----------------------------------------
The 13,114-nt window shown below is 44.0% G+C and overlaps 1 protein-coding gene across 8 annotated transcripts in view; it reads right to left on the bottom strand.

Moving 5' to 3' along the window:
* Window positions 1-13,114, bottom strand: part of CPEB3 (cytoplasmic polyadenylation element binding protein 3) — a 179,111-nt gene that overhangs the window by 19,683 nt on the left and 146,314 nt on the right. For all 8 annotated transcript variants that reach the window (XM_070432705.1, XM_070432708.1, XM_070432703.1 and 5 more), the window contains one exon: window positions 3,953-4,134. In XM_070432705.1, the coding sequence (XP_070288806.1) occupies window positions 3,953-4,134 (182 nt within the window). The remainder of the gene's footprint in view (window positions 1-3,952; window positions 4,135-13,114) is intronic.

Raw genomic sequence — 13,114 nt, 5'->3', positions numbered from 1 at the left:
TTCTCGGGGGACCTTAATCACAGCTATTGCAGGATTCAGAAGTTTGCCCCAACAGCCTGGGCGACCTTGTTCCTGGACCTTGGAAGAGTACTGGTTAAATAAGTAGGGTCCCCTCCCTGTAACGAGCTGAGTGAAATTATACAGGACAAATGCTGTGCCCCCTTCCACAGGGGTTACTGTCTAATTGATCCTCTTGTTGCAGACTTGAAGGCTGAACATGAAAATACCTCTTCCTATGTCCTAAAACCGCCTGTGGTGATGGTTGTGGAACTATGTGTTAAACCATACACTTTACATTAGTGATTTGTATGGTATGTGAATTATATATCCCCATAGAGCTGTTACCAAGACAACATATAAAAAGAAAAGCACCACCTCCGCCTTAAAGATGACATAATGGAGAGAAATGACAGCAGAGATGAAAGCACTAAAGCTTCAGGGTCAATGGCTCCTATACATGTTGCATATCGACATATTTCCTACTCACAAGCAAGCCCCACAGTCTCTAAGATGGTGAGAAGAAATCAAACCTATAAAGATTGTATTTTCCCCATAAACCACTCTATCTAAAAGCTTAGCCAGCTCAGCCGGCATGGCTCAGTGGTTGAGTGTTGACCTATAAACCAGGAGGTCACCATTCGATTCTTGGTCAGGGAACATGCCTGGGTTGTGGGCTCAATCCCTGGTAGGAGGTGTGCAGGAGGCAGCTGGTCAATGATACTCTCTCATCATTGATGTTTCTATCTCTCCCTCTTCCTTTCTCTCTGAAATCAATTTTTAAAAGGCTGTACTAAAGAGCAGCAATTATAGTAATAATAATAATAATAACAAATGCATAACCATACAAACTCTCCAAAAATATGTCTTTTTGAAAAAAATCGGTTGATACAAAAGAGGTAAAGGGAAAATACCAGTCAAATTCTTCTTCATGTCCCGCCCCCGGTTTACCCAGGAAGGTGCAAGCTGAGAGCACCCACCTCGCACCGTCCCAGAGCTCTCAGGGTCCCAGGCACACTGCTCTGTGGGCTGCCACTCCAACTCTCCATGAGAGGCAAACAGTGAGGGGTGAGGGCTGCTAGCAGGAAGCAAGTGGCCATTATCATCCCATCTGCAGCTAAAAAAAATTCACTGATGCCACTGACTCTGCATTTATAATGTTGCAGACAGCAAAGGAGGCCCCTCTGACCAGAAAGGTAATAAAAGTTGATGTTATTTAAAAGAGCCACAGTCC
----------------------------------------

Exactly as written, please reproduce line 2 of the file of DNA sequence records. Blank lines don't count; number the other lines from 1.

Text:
Moving 5' to 3' along the window: